The minor injuries unit at Spalding’s Johnson Community Hospital could become a new kind of accident and emergency department as part of an overhaul of Lincolnshire health services.
A “Brave New Ideas” blueprint has been put together to take a fresh look at how all health services can be offered across the county.
It is feared that unless brave decisions are taken there could be an annual overspend of more than £105million in five years time.
The blueprint aims to look at possibilities for how care will look in the next three to five years.
One of the areas under consideration is the provision of urgent care – covering accident and emergency admissions to hospital.
The blueprint, which will be consulted on with interested parties in the new year, include leaving urgent care services unchanged, but the document says the option is “not sustainable”.
The other brave idea being considered is a single main A&E department covering the whole county, supported by a number of 24-hour “A&E Locals/A&E Care Centres”, which would consolidate the work of the current minor injuries units, primary care centres and urgent care centres.
The blueprint says the location of a single main A&E department would require further analysis, but would need to focus on co-location with specialist facilities such as trauma and intensive care, while factoring in impact on travel times.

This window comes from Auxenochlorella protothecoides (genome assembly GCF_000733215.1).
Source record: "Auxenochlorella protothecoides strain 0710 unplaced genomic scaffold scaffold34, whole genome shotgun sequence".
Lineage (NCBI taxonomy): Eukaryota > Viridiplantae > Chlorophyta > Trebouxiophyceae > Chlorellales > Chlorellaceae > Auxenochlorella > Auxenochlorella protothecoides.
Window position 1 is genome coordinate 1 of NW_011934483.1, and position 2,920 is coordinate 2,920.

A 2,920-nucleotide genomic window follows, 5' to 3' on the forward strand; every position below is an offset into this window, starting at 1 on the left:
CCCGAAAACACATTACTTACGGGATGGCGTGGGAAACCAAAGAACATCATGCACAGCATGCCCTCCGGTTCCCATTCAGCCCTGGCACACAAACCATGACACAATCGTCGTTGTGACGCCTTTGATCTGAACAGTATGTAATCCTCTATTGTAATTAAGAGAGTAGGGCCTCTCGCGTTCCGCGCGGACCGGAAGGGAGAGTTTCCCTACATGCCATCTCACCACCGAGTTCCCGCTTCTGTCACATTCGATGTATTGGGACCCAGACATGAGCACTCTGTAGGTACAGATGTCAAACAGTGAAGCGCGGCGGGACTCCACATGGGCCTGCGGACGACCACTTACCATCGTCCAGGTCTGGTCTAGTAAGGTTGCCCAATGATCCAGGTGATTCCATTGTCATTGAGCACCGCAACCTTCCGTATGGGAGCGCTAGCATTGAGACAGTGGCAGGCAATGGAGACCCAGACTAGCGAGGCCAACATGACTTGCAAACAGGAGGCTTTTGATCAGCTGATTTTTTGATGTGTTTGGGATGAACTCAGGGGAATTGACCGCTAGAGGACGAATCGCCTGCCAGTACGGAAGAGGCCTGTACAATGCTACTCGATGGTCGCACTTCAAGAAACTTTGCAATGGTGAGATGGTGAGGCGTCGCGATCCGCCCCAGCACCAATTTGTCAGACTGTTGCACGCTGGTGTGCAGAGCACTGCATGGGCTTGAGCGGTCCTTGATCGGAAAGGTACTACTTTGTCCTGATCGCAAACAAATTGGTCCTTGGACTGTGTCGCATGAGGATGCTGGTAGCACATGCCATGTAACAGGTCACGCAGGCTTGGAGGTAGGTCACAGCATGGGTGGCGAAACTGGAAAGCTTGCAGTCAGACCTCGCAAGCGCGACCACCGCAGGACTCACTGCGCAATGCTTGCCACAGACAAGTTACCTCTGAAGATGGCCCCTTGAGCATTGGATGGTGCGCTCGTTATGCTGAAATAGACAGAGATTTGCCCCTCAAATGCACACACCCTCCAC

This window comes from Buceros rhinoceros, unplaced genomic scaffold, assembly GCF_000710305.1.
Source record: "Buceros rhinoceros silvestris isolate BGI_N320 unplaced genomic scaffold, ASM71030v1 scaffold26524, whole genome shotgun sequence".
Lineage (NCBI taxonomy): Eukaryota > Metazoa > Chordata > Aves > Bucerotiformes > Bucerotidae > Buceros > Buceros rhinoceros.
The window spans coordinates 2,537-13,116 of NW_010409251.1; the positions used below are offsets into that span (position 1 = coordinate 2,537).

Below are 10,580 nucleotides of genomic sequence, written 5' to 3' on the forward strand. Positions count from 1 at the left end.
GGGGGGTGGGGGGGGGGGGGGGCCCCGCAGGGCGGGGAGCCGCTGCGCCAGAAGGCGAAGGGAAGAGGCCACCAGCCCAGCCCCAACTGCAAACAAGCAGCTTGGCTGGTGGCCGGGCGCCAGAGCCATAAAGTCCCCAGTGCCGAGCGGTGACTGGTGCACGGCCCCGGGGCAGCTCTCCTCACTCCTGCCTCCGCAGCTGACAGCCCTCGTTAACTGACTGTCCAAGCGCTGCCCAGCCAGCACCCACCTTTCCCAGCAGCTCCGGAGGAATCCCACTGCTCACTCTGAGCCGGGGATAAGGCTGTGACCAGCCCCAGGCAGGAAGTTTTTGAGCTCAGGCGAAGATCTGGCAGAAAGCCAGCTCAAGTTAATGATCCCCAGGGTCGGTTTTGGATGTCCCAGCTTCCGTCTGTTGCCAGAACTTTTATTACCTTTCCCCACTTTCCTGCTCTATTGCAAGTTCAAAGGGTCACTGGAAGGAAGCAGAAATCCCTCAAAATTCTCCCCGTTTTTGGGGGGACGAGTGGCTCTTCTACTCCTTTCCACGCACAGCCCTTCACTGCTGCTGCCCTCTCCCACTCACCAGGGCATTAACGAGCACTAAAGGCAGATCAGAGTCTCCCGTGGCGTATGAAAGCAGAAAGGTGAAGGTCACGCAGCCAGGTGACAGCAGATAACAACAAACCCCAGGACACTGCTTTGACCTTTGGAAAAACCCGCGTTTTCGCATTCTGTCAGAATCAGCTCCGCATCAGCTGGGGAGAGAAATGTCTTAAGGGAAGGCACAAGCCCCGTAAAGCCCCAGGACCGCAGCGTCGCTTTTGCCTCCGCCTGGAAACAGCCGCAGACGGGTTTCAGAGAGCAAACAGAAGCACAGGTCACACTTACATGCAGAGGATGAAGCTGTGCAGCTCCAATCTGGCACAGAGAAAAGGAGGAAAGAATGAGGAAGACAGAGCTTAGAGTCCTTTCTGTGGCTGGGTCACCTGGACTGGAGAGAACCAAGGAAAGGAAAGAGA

But it says new A&E Locals would be able to provide an “extended scope” of services compared to the current minor injury units and would cut travel times to the existing A&E departments, which on average from South Holland currently equal around 39 minutes by car.
The “extended scope” would include other “urgent care” services such as community, mental and social care services and would be a seven day a week service, although there is some question about whether it would provide out-of-hours care.
It has been projected that the move could save the NHS between £36million and £43million by reducing A&E admissions and “bed days” on the wards.
But it is feared it could lead to a “walk-in syndrome”, where people would use the service as an alternative to their own GP, creating extra demand, and that GPs would be resistant to the plans.
The viability of the move to A&E Locals would also depend on the space and facilities available at sites such as Johnson Community Hospital.